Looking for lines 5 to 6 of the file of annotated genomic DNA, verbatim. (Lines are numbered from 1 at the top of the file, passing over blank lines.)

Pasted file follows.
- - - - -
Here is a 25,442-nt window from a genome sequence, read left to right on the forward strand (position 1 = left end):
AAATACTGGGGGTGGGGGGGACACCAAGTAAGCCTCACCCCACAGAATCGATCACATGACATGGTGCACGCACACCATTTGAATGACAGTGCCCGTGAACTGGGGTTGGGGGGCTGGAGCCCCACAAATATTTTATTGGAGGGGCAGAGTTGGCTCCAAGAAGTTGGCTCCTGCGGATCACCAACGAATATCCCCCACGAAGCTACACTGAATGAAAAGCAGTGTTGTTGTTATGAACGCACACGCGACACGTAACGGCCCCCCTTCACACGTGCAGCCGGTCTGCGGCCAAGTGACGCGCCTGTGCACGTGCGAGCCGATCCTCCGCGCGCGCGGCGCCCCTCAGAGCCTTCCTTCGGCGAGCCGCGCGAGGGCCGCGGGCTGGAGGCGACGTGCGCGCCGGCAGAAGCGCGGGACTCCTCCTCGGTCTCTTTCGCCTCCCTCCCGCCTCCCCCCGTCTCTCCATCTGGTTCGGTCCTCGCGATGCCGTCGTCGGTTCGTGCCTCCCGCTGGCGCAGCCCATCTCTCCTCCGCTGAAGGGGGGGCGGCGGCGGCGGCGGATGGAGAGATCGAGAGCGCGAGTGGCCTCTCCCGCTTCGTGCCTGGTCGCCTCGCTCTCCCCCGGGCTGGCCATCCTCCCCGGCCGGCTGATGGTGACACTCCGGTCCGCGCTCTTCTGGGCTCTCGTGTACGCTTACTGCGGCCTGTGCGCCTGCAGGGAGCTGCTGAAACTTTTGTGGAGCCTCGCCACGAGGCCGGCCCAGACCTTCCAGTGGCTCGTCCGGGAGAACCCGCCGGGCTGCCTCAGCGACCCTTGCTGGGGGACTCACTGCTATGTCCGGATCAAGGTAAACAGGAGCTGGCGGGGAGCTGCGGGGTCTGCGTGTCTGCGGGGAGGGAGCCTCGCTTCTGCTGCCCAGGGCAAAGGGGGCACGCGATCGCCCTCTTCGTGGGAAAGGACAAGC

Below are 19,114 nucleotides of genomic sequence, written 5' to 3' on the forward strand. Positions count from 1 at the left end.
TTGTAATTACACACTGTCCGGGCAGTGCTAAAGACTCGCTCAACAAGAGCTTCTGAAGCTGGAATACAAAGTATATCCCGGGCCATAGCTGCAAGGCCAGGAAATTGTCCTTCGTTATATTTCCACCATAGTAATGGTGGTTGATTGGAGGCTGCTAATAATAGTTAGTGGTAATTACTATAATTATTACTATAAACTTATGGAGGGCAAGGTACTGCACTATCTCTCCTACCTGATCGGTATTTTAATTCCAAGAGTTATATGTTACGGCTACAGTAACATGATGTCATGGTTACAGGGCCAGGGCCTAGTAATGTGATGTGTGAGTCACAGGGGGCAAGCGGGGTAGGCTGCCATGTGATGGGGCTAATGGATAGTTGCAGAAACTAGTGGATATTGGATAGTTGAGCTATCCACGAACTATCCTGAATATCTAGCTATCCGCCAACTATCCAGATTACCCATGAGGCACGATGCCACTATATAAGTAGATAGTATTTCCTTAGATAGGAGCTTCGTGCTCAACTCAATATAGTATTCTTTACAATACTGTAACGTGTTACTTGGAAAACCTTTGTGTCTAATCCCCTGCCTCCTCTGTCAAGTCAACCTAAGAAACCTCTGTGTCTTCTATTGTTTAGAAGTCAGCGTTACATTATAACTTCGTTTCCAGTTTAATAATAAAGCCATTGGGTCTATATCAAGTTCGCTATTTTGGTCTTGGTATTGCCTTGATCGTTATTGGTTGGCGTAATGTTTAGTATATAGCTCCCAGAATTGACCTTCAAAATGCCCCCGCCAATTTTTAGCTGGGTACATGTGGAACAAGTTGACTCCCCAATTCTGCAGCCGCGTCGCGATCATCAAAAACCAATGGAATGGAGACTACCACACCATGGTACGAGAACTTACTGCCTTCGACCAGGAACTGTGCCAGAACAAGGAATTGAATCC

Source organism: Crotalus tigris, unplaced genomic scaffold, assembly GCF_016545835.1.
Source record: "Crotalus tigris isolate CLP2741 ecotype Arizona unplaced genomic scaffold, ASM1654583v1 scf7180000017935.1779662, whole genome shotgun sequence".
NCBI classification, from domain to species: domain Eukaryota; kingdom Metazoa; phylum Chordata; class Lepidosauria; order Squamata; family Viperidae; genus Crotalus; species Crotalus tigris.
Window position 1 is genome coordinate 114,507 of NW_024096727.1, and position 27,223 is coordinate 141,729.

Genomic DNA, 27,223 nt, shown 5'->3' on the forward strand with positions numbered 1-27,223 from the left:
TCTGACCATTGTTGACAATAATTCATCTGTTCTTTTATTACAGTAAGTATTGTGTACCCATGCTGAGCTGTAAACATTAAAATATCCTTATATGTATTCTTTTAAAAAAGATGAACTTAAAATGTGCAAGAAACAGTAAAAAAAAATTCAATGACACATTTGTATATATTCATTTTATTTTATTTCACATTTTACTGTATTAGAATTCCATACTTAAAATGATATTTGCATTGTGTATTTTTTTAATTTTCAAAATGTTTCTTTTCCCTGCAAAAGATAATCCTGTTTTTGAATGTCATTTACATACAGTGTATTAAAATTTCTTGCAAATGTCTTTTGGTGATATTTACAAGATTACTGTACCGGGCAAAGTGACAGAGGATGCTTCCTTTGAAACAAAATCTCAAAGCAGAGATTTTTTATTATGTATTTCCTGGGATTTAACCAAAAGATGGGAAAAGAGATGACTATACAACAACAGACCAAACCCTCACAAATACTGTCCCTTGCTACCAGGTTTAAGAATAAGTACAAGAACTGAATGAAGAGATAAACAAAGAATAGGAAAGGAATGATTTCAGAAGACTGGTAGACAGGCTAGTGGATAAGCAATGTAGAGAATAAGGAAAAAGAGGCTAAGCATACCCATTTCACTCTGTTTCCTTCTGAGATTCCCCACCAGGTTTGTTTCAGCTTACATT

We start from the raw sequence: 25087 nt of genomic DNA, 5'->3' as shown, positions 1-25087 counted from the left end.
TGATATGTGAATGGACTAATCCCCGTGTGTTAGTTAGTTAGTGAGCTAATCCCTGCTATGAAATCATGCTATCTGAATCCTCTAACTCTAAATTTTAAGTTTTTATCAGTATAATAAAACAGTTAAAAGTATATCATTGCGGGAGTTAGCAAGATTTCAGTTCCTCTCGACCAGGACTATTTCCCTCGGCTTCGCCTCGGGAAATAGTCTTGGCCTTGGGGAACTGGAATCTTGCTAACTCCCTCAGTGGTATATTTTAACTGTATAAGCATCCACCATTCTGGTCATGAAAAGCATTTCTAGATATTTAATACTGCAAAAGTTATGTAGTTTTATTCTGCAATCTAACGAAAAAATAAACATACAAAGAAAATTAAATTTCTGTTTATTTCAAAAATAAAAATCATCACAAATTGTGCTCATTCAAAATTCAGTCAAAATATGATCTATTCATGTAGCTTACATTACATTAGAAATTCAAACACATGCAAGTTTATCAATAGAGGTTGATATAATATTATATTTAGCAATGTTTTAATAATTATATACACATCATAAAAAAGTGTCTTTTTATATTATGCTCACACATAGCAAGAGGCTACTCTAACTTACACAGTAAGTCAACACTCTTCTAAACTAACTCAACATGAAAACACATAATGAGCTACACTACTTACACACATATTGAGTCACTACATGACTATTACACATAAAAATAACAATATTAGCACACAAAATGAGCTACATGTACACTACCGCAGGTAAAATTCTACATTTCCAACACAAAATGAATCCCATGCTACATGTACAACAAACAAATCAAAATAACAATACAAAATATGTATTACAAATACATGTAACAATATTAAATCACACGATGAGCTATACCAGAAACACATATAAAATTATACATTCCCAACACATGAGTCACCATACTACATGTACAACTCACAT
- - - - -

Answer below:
Source organism: Crotalus tigris, unplaced genomic scaffold, assembly GCF_016545835.1.
Source record: "Crotalus tigris isolate CLP2741 ecotype Arizona unplaced genomic scaffold, ASM1654583v1 scf7180000017935.1779662, whole genome shotgun sequence".